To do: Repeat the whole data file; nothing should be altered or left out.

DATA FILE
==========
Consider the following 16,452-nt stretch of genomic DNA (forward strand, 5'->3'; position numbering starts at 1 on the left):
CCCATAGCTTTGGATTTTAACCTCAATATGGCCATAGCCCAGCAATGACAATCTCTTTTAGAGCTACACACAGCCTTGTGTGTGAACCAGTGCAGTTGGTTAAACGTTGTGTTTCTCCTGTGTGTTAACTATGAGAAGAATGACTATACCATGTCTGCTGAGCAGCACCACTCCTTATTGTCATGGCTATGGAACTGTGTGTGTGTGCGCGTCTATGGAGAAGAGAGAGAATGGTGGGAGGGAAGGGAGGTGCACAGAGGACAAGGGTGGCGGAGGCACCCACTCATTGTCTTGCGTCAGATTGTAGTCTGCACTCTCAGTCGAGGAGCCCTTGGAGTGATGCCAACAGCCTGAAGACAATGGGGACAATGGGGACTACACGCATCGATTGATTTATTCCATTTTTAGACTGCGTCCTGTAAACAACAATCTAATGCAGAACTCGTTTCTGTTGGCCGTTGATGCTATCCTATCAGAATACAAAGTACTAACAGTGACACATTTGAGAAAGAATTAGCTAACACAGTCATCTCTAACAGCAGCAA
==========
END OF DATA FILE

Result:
Consider the following 16,452-nt stretch of genomic DNA (forward strand, 5'->3'; position numbering starts at 1 on the left):
CCCATAGCTTTGGATTTTAACCTCAATATGGCCATAGCCCAGCAATGACAATCTCTTTTAGAGCTACACACAGCCTTGTGTGTGAACCAGTGCAGTTGGTTAAACGTTGTGTTTCTCCTGTGTGTTAACTATGAGAAGAATGACTATACCATGTCTGCTGAGCAGCACCACTCCTTATTGTCATGGCTATGGAACTGTGTGTGTGTGCGCGTCTATGGAGAAGAGAGAGAATGGTGGGAGGGAAGGGAGGTGCACAGAGGACAAGGGTGGCGGAGGCACCCACTCATTGTCTTGCGTCAGATTGTAGTCTGCACTCTCAGTCGAGGAGCCCTTGGAGTGATGCCAACAGCCTGAAGACAATGGGGACAATGGGGACTACACGCATCGATTGATTTATTCCATTTTTAGACTGCGTCCTGTAAACAACAATCTAATGCAGAACTCGTTTCTGTTGGCCGTTGATGCTATCCTATCAGAATACAAAGTACTAACAGTGACACATTTGAGAAAGAATTAGCTAACACAGTCATCTCTAACAGCAGCAA